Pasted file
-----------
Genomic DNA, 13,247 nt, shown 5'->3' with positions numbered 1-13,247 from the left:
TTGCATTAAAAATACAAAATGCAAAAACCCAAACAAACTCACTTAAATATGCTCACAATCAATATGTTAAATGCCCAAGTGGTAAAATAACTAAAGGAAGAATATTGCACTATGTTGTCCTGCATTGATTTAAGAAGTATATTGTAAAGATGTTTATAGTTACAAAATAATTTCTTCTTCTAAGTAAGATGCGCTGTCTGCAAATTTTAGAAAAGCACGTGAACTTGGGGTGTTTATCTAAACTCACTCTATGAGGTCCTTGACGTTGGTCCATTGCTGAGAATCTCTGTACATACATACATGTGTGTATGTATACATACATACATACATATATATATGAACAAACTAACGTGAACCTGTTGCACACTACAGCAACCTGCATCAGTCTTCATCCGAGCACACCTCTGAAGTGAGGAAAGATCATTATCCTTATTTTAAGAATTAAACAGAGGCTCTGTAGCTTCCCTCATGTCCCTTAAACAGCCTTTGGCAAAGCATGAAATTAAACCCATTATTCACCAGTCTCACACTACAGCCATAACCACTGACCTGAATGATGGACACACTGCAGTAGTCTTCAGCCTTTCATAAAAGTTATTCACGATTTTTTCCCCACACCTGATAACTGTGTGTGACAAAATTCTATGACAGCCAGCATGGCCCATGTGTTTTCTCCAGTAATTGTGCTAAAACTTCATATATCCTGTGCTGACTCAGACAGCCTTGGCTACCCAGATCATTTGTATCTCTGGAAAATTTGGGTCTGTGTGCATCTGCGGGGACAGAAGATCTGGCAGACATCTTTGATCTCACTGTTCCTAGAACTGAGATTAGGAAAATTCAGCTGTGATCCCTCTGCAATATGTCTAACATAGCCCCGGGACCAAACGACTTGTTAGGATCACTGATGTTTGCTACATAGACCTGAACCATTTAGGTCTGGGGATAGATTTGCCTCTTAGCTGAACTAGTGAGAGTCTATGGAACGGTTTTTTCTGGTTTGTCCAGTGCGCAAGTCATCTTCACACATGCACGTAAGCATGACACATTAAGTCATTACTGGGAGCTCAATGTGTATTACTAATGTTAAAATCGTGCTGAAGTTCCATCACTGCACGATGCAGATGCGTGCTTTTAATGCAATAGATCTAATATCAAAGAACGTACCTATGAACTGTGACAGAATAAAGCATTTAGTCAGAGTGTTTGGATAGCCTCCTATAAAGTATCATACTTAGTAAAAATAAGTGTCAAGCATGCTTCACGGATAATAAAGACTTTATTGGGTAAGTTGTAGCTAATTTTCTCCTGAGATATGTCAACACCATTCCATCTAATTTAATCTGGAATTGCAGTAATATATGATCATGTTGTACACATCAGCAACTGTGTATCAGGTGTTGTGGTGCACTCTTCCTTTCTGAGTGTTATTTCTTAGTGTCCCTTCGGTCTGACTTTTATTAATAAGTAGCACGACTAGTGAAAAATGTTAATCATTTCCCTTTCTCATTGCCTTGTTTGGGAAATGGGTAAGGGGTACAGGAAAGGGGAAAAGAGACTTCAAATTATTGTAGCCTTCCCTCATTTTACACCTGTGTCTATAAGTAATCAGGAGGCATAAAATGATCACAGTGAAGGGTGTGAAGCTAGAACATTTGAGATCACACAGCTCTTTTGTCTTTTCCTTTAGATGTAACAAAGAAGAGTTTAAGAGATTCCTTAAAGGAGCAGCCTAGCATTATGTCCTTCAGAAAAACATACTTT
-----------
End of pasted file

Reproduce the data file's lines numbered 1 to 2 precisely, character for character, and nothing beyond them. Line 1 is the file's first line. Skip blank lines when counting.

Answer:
Genomic DNA, 13,247 nt, shown 5'->3' with positions numbered 1-13,247 from the left:
TTGCATTAAAAATACAAAATGCAAAAACCCAAACAAACTCACTTAAATATGCTCACAATCAATATGTTAAATGCCCAAGTGGTAAAATAACTAAAGGAAGAATATTGCACTATGTTGTCCTGCATTGATTTAAGAAGTATATTGTAAAGATGTTTATAGTTACAAAATAATTTCTTCTTCTAAGTAAGATGCGCTGTCTGCAAATTTTAGAAAAGCACGTGAACTTGGGGTGTTTATCTAAACTCACTCTATGAGGTCCTTGACGTTGGTCCATTGCTGAGAATCTCTGTACATACATACATGTGTGTATGTATACATACATACATACATATATATATGAACAAACTAACGTGAACCTGTTGCACACTACAGCAACCTGCATCAGTCTTCATCCGAGCACACCTCTGAAGTGAGGAAAGATCATTATCCTTATTTTAAGAATTAAACAGAGGCTCTGTAGCTTCCCTCATGTCCCTTAAACAGCCTTTGGCAAAGCATGAAATTAAACCCATTATTCACCAGTCTCACACTACAGCCATAACCACTGACCTGAATGATGGACACACTGCAGTAGTCTTCAGCCTTTCATAAAAGTTATTCACGATTTTTTCCCCACACCTGATAACTGTGTGTGACAAAATTCTATGACAGCCAGCATGGCCCATGTGTTTTCTCCAGTAATTGTGCTAAAACTTCATATATCCTGTGCTGACTCAGACAGCCTTGGCTACCCAGATCATTTGTATCTCTGGAAAATTTGGGTCTGTGTGCATCTGCGGGGACAGAAGATCTGGCAGACATCTTTGATCTCACTGTTCCTAGAACTGAGATTAGGAAAATTCAGCTGTGATCCCTCTGCAATATGTCTAACATAGCCCCGGGACCAAACGACTTGTTAGGATCACTGATGTTTGCTACATAGACCTGAACCATTTAGGTCTGGGGATAGATTTGCCTCTTAGCTGAACTAGTGAGAGTCTATGGAACGGTTTTTTCTGGTTTGTCCAGTGCGCAAGTCATCTTCACACATGCACGTAAGCATGACACATTAAGTCATTACTGGGAGCTCAATGTGTATTACTAATGTTAAAATCGTGCTGAAGTTCCATCACTGCACGATGCAGATGCGTGCTTTTAATGCAATAGATCTAATATCAAAGAACGTACCTATGAACTGTGACAGAATAAAGCATTTAGTCAGAGTGTTTGGATAGCCTCCTATAAAGTATCATACTTAGTAAAAATAAGTGTCAAGCATGCTTCACGGATAATAAAGACTTTATTGGGTAAGTTGTAGCTAATTTTCTCCTGAGATATGTCAACACCATTCCATCTAATTTAATCTGGAATTGCAGTAATATATGATCATGTTGTACACATCAGCAACTGTGTATCAGGTGTTGTGGTGCACTCTTCCTTTCTGAGTGTTATTTCTTAGTGTCCCTTCGGTCTGACTTTTATTAATAAGTAGCACGACTAGTGAAAAATGTTAATCATTTCCCTTTCTCATTGCCTTGTTTGGGAAATGGGTAAGGGGTACAGGAAAGGGGAAAAGAGACTTCAAATTATTGTAGCCTTCCCTCATTTTACACCTGTGTCTATAAGTAATCAGGAGGCATAAAATGATCACAGTGAAGGGTGTGAAGCTAGAACATTTGAGATCACACAGCTCTTTTGTCTTTTCCTTTAGATGTAACAAAGAAGAGTTTAAGAGATTCCTTAAAGGAGCAGCCTAGCATTATGTCCTTCAGAAAAACATACTTT